Pomp and circumstance were the order of business today as Los Angeles officials – including Mayor Eric Garcetti and three of his predecessors – took part in a gala event to mark the opening of the first phase of the $1.9 billion Tom Bradley International Terminal at LAX.
Garcetti was joined by former mayors Antonio Villaraigosa, James Hahn and Richard Riordan at the event, which included music and dance performances by area students.
"Today we celebrate a new era," Garcetti said at the Los Angeles International Airport ribbon-cutting ceremony. "We celebrate a new Los Angeles that is moving ... forward into this great century.
"At last our city has an international terminal once again worthy of its name and worthy of the 15 million Angelenos who call this area home," the mayor said.
City and airport officials hailed the 4,000 construction-related jobs generated by the massive project and called the end product one of the most energy-efficient airport terminals in the country.
The first phase of the project includes nine modernized gates capable of accommodating the latest generation of jumbo jets. Four of the gates were already completed, while five more opened today.
The new gates, along with a sleek shopping and dining area, represent the first phase of the TBIT overhaul – which is the centerpiece of a wider $4.1 billion Capital Improvement Project at LAX, the largest public works project in the city's history.
The ceremonial opening for the terminal was actually carried out by a Singapore Airlines Airbus A380 that slowly taxied through a giant ribbon on the tarmac that hailed the terminal as the "gateway to the world."
Of the airlines that operate out of TBIT, six fly the new-generation jumbo planes, such as the A380 and the Boeing 747-8, according to airport spokeswoman Nancy Castles.
The terminal improvements also include a 150,000-square foot mall-like pavilion named after Villaraigosa and featuring high-end dining, retail and lounges. The several dozen retailers and restaurants in the Villaraigosa Pavilion include wine bars, offshoots of hip L.A. eateries and shops selling caviar and designer clothing.
The restaurants include ink.sack, Border Grill, Umami Burger, 800 Degrees and Larder at Tavern, and 50,000 square feet of retail space featuring shops such as Fred Segal, Bulgari, Porsche Design and Kitson.
Weary international travelers arriving at the new terminal will be greeted by high-resolution images displayed on jumbo digital screens embedded into the architecture.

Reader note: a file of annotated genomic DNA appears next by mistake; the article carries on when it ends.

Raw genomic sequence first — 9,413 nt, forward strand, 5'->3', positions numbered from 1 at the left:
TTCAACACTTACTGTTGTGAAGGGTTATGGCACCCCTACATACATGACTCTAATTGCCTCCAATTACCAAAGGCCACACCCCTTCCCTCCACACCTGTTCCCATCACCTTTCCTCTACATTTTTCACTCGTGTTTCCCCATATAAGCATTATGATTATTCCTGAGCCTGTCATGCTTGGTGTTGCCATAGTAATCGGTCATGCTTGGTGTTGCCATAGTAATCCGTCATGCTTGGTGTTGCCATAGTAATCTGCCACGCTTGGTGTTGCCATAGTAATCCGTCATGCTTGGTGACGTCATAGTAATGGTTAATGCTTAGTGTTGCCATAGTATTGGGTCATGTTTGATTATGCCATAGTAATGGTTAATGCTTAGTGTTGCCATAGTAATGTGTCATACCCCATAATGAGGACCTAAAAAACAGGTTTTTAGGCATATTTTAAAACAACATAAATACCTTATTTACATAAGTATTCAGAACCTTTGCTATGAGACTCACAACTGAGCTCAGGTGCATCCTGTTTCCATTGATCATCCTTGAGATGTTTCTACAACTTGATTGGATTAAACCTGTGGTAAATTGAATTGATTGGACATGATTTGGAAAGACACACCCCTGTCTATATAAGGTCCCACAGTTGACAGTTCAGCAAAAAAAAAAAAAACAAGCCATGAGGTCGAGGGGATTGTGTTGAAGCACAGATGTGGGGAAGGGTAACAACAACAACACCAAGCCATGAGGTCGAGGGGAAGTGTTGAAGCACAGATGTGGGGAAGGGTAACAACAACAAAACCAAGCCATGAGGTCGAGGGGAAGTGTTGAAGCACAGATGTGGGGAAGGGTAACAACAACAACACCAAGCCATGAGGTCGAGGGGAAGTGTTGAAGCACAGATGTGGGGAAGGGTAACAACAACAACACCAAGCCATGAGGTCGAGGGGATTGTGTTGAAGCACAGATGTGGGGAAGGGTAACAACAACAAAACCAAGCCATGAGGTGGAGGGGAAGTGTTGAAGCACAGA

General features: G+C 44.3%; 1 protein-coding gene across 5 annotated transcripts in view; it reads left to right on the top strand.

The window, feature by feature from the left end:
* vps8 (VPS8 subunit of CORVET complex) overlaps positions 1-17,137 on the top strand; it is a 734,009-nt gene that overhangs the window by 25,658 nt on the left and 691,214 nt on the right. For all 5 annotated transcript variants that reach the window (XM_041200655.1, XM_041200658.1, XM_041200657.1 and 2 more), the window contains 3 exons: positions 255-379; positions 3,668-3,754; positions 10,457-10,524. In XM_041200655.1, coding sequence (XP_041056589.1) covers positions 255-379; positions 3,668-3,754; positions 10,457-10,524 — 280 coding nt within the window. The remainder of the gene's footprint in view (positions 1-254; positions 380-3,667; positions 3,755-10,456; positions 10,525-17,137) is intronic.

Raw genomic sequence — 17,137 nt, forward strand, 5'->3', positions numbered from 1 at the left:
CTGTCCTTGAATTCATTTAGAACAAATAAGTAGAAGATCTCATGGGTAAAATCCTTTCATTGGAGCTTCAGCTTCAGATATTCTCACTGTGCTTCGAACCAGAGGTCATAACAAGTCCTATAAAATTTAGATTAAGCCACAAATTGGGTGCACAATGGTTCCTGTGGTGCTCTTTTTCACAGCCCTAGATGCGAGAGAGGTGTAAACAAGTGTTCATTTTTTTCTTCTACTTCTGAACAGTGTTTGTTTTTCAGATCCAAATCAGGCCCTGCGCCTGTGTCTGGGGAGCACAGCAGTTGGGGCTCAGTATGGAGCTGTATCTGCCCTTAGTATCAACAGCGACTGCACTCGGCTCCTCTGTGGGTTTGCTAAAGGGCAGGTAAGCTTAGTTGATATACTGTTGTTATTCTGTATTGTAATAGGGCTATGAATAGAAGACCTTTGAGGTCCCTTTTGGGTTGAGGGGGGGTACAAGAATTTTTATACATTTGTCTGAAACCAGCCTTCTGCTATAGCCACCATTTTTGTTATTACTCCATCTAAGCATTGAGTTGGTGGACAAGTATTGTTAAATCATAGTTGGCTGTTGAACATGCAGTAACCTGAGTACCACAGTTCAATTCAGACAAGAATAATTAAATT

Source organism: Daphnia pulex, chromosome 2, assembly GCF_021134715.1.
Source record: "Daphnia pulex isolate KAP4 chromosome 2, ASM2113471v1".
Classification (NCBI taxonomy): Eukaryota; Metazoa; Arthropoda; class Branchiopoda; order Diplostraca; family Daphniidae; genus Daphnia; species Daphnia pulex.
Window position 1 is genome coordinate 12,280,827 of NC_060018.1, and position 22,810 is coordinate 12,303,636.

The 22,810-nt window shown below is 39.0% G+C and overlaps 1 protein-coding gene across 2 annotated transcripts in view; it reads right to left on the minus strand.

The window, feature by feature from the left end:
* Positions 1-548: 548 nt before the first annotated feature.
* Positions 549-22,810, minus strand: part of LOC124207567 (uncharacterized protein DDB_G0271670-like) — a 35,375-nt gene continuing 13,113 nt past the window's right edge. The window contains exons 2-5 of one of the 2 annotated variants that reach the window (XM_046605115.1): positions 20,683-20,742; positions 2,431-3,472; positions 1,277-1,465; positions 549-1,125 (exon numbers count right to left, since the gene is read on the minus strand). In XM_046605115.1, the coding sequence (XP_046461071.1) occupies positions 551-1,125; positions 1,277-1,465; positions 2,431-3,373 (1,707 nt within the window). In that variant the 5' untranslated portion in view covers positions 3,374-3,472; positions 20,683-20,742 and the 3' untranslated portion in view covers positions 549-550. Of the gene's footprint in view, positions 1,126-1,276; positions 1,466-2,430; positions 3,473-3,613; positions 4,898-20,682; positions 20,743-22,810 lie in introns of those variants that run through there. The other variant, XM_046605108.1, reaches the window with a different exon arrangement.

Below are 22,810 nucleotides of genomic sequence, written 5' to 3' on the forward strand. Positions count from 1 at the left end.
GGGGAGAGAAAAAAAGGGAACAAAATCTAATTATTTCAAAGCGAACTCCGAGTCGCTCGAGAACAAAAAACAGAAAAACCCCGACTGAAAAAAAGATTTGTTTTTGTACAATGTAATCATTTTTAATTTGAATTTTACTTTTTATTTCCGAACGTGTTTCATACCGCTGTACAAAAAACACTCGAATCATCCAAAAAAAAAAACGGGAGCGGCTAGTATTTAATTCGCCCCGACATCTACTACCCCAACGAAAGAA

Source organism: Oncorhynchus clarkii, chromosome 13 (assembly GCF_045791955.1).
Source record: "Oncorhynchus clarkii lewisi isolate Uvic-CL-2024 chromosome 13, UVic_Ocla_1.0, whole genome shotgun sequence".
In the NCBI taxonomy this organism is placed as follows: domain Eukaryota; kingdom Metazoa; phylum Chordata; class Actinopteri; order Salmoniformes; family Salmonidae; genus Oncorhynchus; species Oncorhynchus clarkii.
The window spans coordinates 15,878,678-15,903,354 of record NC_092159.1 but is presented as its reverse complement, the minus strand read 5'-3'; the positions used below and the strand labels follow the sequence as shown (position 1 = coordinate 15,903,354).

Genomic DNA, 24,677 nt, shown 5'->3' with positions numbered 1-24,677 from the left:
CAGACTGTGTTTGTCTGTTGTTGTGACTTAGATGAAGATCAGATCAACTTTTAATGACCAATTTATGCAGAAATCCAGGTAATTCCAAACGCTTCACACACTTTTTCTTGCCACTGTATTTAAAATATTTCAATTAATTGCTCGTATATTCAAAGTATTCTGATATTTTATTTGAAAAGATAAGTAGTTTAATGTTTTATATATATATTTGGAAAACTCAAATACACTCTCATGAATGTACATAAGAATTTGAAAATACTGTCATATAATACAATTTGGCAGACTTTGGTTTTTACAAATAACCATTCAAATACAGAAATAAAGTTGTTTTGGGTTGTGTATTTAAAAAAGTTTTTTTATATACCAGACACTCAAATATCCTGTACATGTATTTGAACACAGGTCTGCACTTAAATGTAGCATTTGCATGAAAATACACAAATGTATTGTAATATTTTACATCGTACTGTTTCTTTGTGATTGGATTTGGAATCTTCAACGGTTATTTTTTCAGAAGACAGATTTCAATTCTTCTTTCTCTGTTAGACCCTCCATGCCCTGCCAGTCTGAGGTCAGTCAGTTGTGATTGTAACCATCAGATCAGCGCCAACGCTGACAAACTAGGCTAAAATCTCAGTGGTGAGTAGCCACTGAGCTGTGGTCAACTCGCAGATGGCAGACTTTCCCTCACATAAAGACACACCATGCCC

Gina Marie Lindsey, executive director of Los Angeles World Airports -- the city agency that runs LAX and other airports in the region -- said earlier this year that the sophistication infused into the new terminal would give LAX an edge since airlines that fly long distances are selective about where they stop.
"We are competing with every other city that has woken up and realized that these international flights are an absolute bread basket and backbone for their economy," she said. "We are about to deliver what the airlines and the passengers have come to expect from a world-class international travel experience. And I dare say we've actually even exceeded that."
The pavilion's main architect, Curtis Fentress, said he focused on making passing through LAX a relaxing, inviting experience -- in sharp contrast to the airport's reputation as a disappointment for passengers.
A frequent traveler himself, Fentress said his design, which features large windows that let natural light stream in, "gives you a nice warm hug when you come into the building -- it makes you feel good, and that's what it's about." Fentress also designed Incheon International Airport in South Korea.
Once all of the airlines have changed over to the new gates, the old gates will be torn down and a second phase of renovation -- including another nine new boarding gates, a renovated immigration and passport control area and new federal security-screening areas -- will begin, with completion planned for 2015.
The upgrades came almost a decade after they were mired in several lawsuits, now resolved. City officials now face another round of lawsuits from community groups and surrounding cities stemming from recent approvals of projects in other parts of the airport, including a shifting of the north runway that would bring the airport 260 feet closer to residential areas.